It’s always interesting when comedians turn their hand at directing – there’s simply so much expectation and scope for things to go wrong. After all, writing and directing a feature-length script is a whole different ballgame to writing a stand-up comedy gig or a sketch show.
Taking on this challenge is Ben Miller, one half of successful comedy duo Armstrong and Miller, who, seated firmly in the director’s chair, has created Huge with a considerably small budget and tackling the notoriously difficult subject of the aspiring stand-up comedian.
Based on a theatre show of the same name, Huge is about aspiring comedy duo Warren (Johnny Harris) and Clarke (Noel Clarke). Burly Warren has always wanted to be a stand up comedian, in fact he is so blinkered by delusional self-belief, it’s all he talks and thinks about. Warren meets the dorky Clarke, a Greek restaurant waiter who is happy entertaining crying kids with his ventriloquism, when Clarke heckles Warren as he is dying (not literally) on stage at an open mic comedy night. Warren is convinced he has found his comedy partner, tracks him down and convinces a hesitant Clarke to move in with him and become a double act. The random, and badly dressed, duo tackle the comedy clubs struggling to get some stage time, which they seem to spectacularly stuff up every time they do.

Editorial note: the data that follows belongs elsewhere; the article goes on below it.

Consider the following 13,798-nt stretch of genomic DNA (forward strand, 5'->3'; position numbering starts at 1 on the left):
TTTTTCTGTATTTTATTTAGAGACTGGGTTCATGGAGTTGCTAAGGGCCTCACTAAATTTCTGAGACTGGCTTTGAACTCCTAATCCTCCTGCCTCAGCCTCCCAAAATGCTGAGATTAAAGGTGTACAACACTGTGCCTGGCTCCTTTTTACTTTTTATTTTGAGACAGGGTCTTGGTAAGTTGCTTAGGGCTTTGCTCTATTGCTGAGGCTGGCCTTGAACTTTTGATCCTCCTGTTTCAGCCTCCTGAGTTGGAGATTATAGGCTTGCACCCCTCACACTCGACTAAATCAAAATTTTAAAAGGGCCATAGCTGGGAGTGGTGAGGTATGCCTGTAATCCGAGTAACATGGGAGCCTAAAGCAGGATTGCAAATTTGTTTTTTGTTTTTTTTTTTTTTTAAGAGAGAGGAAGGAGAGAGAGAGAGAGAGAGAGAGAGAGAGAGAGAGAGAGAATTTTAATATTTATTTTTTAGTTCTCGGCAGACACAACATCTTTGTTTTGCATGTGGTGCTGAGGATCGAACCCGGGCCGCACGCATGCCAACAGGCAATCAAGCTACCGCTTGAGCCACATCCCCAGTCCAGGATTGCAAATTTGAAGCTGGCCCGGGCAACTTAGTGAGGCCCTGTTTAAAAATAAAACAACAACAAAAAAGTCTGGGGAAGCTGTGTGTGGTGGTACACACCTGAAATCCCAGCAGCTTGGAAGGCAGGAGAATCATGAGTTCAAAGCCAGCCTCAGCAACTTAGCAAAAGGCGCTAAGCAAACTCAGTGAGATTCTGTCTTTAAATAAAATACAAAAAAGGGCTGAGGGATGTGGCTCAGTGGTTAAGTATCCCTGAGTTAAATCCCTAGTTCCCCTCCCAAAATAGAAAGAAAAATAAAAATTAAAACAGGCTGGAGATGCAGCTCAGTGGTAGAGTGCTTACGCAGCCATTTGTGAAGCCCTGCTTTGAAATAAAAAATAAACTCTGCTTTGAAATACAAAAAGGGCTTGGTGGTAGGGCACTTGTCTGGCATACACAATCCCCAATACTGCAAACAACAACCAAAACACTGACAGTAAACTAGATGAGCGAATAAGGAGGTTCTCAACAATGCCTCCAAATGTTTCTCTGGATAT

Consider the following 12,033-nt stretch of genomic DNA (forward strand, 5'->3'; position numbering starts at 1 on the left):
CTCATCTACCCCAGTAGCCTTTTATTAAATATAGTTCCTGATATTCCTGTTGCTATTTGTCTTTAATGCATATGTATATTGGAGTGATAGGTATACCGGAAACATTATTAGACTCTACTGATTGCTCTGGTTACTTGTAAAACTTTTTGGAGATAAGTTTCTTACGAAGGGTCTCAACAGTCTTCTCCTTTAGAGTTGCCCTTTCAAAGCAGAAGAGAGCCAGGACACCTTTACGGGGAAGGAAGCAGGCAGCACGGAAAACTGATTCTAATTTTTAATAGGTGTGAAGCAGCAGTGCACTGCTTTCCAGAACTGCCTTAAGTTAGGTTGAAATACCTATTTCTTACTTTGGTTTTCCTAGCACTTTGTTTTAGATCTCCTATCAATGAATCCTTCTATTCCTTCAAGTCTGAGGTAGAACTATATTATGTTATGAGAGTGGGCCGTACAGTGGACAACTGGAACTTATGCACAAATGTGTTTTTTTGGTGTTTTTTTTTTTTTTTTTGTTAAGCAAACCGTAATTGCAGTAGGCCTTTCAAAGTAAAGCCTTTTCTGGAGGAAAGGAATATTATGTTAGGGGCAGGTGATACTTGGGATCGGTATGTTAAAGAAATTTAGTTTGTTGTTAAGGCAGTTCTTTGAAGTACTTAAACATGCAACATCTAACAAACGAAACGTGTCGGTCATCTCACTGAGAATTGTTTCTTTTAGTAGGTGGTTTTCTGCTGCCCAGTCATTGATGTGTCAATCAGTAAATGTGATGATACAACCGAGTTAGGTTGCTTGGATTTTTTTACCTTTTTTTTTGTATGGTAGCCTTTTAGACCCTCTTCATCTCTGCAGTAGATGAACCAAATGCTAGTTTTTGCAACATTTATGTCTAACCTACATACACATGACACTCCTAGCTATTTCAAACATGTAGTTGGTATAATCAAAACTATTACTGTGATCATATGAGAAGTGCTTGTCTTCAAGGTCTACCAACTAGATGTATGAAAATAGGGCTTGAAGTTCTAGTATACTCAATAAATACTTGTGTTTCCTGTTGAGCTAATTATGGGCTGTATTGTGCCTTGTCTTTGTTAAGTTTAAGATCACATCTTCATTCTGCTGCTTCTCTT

Miller delves into the duo’s highs and lows and their budding bromance, Clarke’s crippling self-doubt and Warren’s staggering self-belief. That is until it all come crashing down after they break into the Comedy Awards for a taste of the high life they so desperately crave. Here they bump into the fabulous Thandie Newton, who does a star turn as a coke sniffing American agent. Miller also manages to rope in every British comedian you could possibly imagine (Jack Dee, Frank Skinner, David Baddiel and so on) to fill the VIP bar, which is also a rather inconvenient group of people to be wheeled past when it all goes south.
Harris and Clarke are unusual choices to star in a film about comedians as neither of them are known for their funniness. As expected they aren’t very funny either, but is this the point? Do Clarke and Warren deserve to see their dreams realised or are they simply kidding themselves? It’s not entirely clear. There is one scene at the end of this very short film where Clarke and Harris manage to raise some laughs as Clarke, dressed as a giant chicken, has a row with his former partner about whether to do one more gig together.
It is telling that Huge is a debut effort as it generally lacks in substance and could do with more character development and general action. Harris and Clarke are under used and the ending is extremely predictable and Hollywood-like. While, Miller hasn’t replicated the success of Sacha Baron Cohen or Ricky Gervais – two darlings of Hollywood who have bigger budgets and higher profiles – he does show promise as a comedian who has crossed over to a director.